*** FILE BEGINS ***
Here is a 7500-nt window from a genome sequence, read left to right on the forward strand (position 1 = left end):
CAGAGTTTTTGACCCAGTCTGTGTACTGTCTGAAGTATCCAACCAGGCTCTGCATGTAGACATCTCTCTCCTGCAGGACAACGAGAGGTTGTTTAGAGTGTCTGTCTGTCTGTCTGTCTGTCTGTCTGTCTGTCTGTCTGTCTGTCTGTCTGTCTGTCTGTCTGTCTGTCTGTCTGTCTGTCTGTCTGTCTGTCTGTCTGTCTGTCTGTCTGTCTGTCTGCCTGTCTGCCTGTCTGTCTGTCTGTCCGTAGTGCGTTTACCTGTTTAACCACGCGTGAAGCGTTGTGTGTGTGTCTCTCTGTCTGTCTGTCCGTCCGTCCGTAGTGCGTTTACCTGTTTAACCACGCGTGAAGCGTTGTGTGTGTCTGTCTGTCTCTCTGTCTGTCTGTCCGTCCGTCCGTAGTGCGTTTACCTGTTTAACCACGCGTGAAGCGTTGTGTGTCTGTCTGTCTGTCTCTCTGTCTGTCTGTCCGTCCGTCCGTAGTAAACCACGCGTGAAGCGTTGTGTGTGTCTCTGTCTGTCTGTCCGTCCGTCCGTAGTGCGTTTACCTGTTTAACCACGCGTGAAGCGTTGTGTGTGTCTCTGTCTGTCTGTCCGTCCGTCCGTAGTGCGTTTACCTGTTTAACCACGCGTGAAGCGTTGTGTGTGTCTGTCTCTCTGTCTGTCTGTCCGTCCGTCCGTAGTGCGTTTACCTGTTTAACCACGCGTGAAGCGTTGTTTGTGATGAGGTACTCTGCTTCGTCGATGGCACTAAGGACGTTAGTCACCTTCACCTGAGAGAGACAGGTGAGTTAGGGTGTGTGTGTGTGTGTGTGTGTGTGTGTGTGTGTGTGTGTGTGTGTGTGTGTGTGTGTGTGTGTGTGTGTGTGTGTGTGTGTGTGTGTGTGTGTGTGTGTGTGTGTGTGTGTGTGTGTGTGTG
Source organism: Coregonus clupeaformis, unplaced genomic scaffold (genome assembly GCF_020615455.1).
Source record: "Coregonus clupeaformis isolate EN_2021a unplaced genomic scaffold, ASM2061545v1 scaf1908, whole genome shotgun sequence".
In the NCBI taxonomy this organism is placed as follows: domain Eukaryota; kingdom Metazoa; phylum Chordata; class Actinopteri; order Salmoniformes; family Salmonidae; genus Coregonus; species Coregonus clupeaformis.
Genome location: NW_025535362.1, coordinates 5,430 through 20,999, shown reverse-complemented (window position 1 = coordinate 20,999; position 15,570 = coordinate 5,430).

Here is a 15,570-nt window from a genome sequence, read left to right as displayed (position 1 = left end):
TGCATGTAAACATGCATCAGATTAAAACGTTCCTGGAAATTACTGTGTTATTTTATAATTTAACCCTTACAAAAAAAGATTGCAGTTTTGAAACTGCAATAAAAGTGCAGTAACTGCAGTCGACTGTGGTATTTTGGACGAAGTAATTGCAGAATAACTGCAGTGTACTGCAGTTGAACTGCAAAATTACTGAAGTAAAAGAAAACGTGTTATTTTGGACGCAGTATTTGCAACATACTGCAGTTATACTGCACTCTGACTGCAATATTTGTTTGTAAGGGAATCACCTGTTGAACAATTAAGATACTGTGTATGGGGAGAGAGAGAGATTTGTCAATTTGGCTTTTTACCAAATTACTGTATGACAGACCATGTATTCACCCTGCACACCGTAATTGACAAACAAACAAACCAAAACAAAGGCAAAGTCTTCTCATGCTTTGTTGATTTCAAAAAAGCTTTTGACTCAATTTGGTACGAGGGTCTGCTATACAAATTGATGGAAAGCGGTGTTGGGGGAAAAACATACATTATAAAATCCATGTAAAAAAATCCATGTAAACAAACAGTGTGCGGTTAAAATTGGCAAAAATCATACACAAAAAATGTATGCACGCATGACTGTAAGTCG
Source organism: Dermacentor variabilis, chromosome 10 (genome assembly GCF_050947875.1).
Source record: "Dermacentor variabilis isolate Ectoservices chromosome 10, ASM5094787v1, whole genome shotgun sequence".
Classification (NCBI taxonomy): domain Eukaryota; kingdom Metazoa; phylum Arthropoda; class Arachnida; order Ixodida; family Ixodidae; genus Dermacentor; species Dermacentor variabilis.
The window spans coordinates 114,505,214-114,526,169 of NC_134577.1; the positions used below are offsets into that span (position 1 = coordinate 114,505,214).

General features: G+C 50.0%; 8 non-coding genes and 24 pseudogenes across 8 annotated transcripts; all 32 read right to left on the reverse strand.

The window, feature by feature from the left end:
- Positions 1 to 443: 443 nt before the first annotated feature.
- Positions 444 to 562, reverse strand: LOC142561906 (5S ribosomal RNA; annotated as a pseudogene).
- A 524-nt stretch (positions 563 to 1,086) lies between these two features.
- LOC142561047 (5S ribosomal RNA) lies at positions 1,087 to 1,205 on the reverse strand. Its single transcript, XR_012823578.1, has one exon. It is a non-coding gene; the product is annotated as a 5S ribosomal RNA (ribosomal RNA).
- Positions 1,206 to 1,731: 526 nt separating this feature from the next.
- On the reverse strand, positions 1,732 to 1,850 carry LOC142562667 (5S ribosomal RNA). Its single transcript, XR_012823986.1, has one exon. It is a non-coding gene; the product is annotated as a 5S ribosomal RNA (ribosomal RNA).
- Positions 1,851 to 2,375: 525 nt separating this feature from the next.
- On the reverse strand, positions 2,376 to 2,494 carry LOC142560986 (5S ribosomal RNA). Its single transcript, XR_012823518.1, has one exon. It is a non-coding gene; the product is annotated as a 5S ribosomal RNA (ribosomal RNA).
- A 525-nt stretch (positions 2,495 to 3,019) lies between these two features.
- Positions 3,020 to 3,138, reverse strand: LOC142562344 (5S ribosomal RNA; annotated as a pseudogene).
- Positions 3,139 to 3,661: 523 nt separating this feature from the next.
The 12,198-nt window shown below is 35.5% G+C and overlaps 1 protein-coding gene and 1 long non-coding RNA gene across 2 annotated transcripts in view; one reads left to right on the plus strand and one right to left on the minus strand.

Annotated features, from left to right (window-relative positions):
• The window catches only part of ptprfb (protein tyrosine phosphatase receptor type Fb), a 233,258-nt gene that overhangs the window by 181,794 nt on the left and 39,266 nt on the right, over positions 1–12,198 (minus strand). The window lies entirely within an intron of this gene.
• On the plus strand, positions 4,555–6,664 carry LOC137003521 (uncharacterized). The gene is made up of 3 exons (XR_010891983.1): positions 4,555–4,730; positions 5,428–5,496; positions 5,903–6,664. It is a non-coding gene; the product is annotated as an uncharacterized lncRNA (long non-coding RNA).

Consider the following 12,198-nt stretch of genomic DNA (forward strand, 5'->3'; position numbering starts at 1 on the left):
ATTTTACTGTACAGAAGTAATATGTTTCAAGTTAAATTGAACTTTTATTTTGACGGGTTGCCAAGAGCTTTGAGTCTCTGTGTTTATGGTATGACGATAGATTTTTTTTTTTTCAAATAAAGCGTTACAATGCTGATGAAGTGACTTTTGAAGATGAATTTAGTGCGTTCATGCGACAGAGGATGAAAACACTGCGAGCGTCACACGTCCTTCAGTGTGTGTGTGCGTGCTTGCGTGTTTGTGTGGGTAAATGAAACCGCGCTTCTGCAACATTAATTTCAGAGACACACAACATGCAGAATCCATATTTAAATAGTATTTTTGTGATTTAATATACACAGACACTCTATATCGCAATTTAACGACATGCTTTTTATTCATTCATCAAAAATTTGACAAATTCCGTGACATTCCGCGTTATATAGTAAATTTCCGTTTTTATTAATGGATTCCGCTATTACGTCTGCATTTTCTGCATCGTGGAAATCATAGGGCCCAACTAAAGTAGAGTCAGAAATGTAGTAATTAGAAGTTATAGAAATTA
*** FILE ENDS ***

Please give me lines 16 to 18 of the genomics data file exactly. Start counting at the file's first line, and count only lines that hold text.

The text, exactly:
- Positions 444 to 562, reverse strand: LOC142561906 (5S ribosomal RNA; annotated as a pseudogene).
- A 524-nt stretch (positions 563 to 1,086) lies between these two features.
- LOC142561047 (5S ribosomal RNA) lies at positions 1,087 to 1,205 on the reverse strand. Its single transcript, XR_012823578.1, has one exon. It is a non-coding gene; the product is annotated as a 5S ribosomal RNA (ribosomal RNA).